Where will Syria’s rebels turn next after seizing control of Minnigh airbase and securing a lifeline from Turkey to Syria?
Would they try and capitalize on their surprise assault on President Bashar al-Assad’s mountain stronghold to attack Latakia city?
Answers from Egyptian military strategy analyst Maj. Gen. (Ret.) Safwat el-Zayyat, commenting last night on Aljazeera TV news channel:
Three types of war are currently being fought in Syria:
1. The cities’ wars, which are attrition wars in the main, such as in Damascus, in Aleppo – where it is into its 384th day, and in Deraa. Al-Manshieh is the only neighborhood still standing in the armed opposition’s way to win full control of the city.
2. Open field wars, such as over control of Minnigh military airbase. It took the armed opposition not less than 244 days to overrun the airbase, which covers an area of not more than two square kilometers. This is because the regime has the airpower advantage in open field wars to limit rebel advances on the ground.
3. With the rebels’ surprise offensive in Latakia province, we’re now into mountain wars – the combat for hilltops, valleys, narrow pathways, and unavoidable corridors. Such wars reduce the effect of the regime’s air supremacy and gradually limit its use of tanks and armored fighting vehicles. We saw how rebels used their Konkurs anti-tank guided missiles to great effect earlier today (August 6) and yesterday (August 5) to capture mountain villages in their Latakia province offensive.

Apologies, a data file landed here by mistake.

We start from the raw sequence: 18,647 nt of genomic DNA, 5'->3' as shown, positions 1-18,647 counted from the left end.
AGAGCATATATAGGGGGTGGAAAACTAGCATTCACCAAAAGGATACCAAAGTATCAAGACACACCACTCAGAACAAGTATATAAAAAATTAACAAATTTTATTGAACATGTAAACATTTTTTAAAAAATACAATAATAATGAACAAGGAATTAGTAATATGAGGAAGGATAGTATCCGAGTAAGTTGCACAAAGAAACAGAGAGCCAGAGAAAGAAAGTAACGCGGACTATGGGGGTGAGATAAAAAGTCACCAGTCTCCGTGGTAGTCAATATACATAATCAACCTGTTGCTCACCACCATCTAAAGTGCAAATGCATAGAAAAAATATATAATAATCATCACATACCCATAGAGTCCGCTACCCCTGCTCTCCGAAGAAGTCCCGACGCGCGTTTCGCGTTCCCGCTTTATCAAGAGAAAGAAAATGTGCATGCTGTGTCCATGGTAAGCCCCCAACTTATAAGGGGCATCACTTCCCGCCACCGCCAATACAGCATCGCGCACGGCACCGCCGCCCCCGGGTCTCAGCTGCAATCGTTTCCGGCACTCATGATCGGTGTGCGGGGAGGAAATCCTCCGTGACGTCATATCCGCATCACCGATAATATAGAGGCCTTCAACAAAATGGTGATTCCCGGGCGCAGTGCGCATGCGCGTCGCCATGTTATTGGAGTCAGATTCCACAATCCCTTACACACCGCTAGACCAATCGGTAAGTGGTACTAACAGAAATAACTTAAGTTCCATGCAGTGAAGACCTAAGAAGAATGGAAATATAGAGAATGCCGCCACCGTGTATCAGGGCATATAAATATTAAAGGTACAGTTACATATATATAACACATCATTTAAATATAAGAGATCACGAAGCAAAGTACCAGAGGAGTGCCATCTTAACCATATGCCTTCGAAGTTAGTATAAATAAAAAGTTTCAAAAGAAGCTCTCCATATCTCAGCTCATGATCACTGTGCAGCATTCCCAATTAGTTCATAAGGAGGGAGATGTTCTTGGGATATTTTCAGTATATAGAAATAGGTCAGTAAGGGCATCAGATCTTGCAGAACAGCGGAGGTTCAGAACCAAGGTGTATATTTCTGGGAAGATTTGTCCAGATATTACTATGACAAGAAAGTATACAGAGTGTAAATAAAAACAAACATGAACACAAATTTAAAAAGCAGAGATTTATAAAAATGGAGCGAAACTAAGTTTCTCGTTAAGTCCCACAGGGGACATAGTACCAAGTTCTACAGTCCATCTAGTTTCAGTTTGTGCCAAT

It took the armed opposition only three days to move into such villages as Baroda, al-Ballouta, and Aramo in close proximity to al-Haffah. The latter is five kilometers from Aramo and 15-to-20 kilometers from Latakia seaport city.
I think the rebels were smart to target al-Haffah, because it is demographically predisposed to welcome them, even at the risk of artillery and air reprisals by the regime.
As regards Latakia city, I believe the armed opposition would prefer to bide its time at this stage. It would suffice to keep the city within its firepower control at this time.
More importantly, and for the first time in 12 months, the armed opposition was able to build a bridgehead in Latakia’s mountain villages to bury the regime’s dream of carving out a statelet in the coastal area.
In another gain in northern Syria, by taking full control of Minnigh airbase the armed opposition has secured a lifeline and key supply route from Turkey into Aleppo. Minnigh is just south of the Syrian town of A’zaz and the neighboring Turkish town of Kilis. The A’zaz-Aleppo highway is thus in opposition hands.
The rebels will as a result refocus on two nearby regime pockets at Nubl and Zahra, two (Shiite-dominated) villages (where Hezbollah fighters have been training loyalist militia).
Whether they turn to Nubl and Zahra or try to overrun Aleppo central prison next, the rebels are poised to win the battle for Aleppo province.
In other words, the regime’s great fanfare about winning the war after retaking Qusayr 61 days ago has been choked back.